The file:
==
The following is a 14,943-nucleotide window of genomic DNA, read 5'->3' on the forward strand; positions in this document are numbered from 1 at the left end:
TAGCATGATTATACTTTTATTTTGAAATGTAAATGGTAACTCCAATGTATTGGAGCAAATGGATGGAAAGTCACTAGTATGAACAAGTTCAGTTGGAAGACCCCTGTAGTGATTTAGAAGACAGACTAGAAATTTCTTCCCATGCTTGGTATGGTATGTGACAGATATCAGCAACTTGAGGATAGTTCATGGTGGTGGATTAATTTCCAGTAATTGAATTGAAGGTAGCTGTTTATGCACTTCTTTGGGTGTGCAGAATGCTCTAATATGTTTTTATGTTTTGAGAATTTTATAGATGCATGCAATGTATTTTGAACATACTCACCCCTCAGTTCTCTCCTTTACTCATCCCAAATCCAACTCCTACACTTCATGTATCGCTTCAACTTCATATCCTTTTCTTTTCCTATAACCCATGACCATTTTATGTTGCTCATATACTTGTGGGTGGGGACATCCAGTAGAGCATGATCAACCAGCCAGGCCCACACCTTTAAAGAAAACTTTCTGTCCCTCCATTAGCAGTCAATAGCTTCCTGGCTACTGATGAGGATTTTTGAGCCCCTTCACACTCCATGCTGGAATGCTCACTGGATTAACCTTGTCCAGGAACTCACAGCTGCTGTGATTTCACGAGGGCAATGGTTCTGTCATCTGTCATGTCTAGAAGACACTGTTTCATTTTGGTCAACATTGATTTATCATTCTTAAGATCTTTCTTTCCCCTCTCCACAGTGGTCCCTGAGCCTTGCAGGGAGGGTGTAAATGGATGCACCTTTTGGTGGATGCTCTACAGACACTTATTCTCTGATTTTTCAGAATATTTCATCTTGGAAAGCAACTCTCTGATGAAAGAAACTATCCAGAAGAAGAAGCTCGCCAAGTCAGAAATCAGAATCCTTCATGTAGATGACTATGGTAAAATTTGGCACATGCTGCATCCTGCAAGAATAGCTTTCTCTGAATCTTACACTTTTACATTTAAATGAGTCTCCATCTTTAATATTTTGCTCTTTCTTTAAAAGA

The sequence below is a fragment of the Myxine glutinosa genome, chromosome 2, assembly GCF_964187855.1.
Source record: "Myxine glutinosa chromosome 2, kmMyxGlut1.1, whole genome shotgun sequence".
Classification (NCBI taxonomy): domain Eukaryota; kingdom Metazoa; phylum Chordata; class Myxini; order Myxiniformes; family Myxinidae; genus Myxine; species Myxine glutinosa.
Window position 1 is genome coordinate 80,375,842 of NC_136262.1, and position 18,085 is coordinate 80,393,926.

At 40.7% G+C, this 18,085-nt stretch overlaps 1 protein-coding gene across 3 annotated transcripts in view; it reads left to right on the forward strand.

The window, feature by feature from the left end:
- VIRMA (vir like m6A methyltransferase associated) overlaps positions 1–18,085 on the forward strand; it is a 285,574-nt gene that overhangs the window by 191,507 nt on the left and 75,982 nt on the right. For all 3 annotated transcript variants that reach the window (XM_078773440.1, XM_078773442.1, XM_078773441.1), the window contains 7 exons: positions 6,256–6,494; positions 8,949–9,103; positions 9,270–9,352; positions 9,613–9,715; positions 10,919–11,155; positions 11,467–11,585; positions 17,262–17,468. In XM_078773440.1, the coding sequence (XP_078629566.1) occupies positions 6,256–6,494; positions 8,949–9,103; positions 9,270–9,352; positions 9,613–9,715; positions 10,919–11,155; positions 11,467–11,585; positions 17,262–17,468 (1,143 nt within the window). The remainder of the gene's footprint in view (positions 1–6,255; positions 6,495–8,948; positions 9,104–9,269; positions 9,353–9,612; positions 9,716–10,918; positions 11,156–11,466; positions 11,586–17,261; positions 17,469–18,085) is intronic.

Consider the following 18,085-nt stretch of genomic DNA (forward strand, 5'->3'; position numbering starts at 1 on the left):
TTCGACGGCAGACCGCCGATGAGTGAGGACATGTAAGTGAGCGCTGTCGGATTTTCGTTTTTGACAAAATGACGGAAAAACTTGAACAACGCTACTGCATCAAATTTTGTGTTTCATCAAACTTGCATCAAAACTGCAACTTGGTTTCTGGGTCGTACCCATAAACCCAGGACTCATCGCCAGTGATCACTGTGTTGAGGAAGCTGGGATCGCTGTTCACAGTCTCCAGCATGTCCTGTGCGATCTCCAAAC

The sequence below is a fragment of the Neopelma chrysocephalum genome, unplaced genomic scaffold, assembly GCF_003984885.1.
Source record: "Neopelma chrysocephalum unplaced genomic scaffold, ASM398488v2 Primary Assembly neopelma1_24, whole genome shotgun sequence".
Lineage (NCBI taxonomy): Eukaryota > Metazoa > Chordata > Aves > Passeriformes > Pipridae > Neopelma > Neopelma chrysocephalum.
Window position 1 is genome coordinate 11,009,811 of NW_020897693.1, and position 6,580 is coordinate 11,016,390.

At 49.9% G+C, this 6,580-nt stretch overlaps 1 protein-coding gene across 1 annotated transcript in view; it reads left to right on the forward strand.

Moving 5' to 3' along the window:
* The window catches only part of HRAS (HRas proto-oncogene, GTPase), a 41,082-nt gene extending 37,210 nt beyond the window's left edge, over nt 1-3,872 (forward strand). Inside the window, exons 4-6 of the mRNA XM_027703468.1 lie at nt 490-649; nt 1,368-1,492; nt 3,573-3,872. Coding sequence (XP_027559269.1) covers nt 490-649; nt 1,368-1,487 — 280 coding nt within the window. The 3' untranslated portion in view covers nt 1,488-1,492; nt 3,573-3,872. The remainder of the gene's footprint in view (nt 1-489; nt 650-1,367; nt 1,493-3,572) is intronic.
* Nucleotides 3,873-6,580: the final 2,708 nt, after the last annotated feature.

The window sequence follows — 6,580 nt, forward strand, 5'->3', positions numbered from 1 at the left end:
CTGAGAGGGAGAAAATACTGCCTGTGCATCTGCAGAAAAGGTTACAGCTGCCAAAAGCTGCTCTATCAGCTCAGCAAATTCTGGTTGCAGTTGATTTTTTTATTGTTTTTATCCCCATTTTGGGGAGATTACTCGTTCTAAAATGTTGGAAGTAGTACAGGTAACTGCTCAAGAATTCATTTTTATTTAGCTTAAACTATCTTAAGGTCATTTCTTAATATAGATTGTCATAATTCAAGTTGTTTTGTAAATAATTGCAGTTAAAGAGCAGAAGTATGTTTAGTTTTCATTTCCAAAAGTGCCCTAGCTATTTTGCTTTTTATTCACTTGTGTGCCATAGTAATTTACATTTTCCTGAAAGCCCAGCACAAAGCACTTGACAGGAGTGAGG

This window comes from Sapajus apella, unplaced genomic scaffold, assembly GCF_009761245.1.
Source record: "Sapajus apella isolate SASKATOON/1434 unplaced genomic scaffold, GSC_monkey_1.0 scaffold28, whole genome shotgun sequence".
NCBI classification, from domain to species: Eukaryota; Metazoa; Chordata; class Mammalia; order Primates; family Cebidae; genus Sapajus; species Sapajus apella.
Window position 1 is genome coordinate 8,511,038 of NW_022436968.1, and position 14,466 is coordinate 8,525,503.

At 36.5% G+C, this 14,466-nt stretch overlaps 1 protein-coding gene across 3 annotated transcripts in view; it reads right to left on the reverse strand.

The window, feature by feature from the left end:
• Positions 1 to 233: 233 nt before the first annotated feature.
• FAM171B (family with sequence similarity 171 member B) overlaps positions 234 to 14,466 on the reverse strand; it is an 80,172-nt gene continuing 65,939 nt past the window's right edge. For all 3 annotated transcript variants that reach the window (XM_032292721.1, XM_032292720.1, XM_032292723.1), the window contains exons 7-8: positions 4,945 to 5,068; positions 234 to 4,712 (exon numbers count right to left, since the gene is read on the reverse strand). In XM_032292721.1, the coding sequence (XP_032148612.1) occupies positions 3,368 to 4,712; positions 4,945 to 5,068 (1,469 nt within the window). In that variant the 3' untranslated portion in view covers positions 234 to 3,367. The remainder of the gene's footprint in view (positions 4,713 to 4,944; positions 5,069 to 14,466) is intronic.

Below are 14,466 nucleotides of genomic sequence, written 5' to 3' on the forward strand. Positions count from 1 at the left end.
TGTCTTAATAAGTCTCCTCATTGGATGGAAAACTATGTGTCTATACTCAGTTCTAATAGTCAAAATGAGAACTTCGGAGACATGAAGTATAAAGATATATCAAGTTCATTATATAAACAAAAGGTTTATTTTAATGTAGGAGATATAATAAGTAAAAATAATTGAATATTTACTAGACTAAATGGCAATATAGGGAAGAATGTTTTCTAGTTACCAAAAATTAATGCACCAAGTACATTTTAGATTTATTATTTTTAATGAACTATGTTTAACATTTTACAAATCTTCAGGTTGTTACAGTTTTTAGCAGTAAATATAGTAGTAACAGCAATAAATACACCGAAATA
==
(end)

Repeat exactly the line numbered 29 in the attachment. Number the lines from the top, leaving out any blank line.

• FAM171B (family with sequence similarity 171 member B) overlaps positions 234 to 14,466 on the reverse strand; it is an 80,172-nt gene continuing 65,939 nt past the window's right edge. For all 3 annotated transcript variants that reach the window (XM_032292721.1, XM_032292720.1, XM_032292723.1), the window contains exons 7-8: positions 4,945 to 5,068; positions 234 to 4,712 (exon numbers count right to left, since the gene is read on the reverse strand). In XM_032292721.1, the coding sequence (XP_032148612.1) occupies positions 3,368 to 4,712; positions 4,945 to 5,068 (1,469 nt within the window). In that variant the 3' untranslated portion in view covers positions 234 to 3,367. The remainder of the gene's footprint in view (positions 4,713 to 4,944; positions 5,069 to 14,466) is intronic.